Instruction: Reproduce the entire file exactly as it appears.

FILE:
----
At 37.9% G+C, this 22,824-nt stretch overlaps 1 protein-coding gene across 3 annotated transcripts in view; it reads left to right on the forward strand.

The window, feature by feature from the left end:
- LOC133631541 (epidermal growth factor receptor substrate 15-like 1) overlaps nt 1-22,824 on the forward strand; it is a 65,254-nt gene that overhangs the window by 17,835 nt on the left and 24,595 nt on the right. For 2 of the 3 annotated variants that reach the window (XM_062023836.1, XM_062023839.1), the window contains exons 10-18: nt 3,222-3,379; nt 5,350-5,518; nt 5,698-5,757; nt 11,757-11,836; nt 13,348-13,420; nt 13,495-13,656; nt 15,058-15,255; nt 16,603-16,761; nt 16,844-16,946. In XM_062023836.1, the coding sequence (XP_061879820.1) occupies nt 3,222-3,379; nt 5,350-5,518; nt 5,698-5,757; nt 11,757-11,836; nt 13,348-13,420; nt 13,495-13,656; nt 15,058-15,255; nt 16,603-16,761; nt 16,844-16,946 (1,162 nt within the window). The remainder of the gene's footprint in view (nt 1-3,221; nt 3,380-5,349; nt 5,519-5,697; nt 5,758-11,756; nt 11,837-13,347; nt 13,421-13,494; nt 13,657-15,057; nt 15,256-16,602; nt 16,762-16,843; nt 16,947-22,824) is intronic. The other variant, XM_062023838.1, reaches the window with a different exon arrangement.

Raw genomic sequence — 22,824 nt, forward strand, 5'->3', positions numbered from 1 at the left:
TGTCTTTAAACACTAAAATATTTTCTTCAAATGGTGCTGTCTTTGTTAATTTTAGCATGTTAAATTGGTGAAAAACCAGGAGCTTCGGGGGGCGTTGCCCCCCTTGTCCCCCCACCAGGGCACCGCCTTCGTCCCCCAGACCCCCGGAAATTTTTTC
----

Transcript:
At 37.9% G+C, this 22,824-nt stretch overlaps 1 protein-coding gene across 3 annotated transcripts in view; it reads left to right on the forward strand.

The window, feature by feature from the left end:
- LOC133631541 (epidermal growth factor receptor substrate 15-like 1) overlaps nt 1-22,824 on the forward strand; it is a 65,254-nt gene that overhangs the window by 17,835 nt on the left and 24,595 nt on the right. For 2 of the 3 annotated variants that reach the window (XM_062023836.1, XM_062023839.1), the window contains exons 10-18: nt 3,222-3,379; nt 5,350-5,518; nt 5,698-5,757; nt 11,757-11,836; nt 13,348-13,420; nt 13,495-13,656; nt 15,058-15,255; nt 16,603-16,761; nt 16,844-16,946. In XM_062023836.1, the coding sequence (XP_061879820.1) occupies nt 3,222-3,379; nt 5,350-5,518; nt 5,698-5,757; nt 11,757-11,836; nt 13,348-13,420; nt 13,495-13,656; nt 15,058-15,255; nt 16,603-16,761; nt 16,844-16,946 (1,162 nt within the window). The remainder of the gene's footprint in view (nt 1-3,221; nt 3,380-5,349; nt 5,519-5,697; nt 5,758-11,756; nt 11,837-13,347; nt 13,421-13,494; nt 13,657-15,057; nt 15,256-16,602; nt 16,762-16,843; nt 16,947-22,824) is intronic. The other variant, XM_062023838.1, reaches the window with a different exon arrangement.

Raw genomic sequence — 22,824 nt, forward strand, 5'->3', positions numbered from 1 at the left:
TGTCTTTAAACACTAAAATATTTTCTTCAAATGGTGCTGTCTTTGTTAATTTTAGCATGTTAAATTGGTGAAAAACCAGGAGCTTCGGGGGGCGTTGCCCCCCTTGTCCCCCCACCAGGGCACCGCCTTCGTCCCCCAGACCCCCGGAAATTTTTTC